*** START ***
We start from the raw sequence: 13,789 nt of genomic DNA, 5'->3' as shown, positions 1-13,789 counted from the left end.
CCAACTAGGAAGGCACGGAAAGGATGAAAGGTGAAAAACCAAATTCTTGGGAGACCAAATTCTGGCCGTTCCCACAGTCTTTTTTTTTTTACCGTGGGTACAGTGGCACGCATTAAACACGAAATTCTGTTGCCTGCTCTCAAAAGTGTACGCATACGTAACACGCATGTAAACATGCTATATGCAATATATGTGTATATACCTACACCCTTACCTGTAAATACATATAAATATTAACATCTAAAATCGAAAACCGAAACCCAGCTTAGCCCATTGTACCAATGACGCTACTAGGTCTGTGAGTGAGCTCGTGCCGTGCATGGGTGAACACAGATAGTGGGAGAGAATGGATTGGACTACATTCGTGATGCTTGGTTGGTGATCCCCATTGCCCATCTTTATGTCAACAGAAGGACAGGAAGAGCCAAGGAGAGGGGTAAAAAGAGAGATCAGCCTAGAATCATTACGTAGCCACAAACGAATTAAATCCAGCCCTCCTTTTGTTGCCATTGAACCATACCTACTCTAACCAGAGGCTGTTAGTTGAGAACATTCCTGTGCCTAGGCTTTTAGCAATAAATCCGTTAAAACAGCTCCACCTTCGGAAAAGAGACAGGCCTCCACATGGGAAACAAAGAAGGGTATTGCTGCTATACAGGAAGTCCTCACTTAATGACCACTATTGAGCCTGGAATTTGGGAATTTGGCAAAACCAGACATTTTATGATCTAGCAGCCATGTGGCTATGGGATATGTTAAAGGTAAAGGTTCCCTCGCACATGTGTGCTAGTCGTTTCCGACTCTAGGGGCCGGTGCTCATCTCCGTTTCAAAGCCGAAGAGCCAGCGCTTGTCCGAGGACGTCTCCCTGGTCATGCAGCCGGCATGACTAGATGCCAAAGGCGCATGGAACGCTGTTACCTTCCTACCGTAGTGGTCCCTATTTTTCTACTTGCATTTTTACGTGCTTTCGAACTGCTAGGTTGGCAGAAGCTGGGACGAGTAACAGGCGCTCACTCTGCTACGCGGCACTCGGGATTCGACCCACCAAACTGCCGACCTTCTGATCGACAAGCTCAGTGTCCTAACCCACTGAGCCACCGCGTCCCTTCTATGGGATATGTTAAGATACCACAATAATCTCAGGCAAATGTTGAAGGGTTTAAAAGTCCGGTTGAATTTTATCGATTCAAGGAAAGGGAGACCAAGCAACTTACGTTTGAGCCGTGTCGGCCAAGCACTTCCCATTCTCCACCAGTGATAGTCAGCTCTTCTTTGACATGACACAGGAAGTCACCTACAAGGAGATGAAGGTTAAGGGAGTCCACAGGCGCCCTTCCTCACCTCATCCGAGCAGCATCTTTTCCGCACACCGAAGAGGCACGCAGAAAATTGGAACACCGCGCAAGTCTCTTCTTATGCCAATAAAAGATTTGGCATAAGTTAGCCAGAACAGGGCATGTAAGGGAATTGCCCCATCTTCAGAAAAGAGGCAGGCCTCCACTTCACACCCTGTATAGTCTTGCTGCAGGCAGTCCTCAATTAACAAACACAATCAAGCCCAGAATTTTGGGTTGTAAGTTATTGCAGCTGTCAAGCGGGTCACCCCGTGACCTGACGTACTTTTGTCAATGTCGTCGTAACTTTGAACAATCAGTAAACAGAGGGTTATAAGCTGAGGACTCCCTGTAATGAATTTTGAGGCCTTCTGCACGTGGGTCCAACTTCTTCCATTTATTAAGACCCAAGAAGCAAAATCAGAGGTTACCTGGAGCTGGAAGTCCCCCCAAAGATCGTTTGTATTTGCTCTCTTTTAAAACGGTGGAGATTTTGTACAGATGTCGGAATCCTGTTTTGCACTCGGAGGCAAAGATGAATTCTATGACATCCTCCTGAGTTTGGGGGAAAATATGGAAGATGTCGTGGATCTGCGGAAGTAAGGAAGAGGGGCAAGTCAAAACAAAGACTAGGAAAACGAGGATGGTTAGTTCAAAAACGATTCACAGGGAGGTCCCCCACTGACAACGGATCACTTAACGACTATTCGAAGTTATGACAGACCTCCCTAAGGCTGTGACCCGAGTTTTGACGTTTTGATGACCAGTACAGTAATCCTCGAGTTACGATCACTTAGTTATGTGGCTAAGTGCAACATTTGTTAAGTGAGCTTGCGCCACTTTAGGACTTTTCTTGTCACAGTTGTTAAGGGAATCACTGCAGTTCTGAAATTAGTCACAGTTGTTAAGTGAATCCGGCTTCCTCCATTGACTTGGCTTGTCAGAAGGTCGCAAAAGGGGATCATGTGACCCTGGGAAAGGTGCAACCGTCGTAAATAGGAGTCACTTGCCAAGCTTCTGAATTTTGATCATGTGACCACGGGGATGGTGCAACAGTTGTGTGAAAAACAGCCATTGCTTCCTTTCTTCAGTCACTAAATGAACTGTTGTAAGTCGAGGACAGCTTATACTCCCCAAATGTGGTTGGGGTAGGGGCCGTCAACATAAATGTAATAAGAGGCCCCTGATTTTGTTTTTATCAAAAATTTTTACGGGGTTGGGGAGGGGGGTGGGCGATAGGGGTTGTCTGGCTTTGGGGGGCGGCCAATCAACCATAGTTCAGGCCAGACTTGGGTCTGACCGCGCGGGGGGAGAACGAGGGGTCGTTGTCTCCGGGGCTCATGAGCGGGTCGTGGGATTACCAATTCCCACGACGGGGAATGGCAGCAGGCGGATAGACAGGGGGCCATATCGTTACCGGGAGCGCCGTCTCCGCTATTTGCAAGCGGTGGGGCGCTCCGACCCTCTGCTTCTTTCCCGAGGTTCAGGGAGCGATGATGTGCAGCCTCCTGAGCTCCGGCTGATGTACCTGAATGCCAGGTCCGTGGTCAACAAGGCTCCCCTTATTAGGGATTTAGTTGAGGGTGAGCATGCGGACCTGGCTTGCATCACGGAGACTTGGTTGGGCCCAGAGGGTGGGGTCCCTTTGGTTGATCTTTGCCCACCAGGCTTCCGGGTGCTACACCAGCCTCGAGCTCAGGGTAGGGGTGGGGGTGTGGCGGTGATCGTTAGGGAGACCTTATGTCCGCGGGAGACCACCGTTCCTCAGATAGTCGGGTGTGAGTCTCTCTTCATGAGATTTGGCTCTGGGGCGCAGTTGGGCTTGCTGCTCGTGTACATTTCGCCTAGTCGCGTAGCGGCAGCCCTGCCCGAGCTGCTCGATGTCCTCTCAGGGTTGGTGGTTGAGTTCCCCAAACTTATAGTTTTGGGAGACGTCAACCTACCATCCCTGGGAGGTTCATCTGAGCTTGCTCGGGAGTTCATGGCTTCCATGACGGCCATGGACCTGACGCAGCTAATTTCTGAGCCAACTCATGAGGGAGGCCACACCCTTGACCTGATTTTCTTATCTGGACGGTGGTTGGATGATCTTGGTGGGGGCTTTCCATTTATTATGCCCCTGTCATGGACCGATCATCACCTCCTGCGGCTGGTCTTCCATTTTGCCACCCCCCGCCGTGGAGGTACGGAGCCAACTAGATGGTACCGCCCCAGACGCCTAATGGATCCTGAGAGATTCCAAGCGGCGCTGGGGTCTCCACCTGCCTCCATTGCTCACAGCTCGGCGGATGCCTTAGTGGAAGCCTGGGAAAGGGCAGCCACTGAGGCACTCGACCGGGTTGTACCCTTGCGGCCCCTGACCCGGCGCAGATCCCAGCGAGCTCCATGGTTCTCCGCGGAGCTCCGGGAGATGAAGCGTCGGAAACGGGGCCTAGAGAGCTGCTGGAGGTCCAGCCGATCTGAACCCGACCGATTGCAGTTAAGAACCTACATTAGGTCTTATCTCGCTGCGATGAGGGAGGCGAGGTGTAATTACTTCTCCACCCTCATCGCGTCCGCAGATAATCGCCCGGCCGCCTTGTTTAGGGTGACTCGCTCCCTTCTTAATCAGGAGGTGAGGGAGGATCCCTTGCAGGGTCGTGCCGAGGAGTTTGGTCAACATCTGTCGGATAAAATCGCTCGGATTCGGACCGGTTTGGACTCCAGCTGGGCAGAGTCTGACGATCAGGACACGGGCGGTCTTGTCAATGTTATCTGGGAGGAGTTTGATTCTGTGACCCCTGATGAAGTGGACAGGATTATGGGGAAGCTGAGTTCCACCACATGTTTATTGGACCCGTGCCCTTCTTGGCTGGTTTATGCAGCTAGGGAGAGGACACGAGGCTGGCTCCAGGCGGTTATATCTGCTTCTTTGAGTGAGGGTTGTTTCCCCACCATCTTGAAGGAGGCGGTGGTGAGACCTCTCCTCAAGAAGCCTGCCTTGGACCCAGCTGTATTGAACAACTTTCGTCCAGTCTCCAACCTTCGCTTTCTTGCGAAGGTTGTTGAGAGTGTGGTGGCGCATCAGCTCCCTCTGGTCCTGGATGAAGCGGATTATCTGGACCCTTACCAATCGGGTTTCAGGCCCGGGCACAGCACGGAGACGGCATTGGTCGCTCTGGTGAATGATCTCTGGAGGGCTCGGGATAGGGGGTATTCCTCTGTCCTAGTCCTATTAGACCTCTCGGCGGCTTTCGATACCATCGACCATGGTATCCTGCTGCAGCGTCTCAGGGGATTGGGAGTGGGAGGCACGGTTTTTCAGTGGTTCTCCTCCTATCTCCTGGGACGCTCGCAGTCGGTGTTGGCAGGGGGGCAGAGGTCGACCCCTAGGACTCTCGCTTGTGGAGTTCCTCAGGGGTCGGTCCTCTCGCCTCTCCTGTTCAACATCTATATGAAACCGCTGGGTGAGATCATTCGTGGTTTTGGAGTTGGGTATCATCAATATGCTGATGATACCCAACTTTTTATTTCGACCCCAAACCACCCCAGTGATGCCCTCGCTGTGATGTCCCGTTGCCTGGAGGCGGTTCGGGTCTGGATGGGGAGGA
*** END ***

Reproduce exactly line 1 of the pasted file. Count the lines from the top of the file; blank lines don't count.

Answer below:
We start from the raw sequence: 13,789 nt of genomic DNA, 5'->3' as shown, positions 1-13,789 counted from the left end.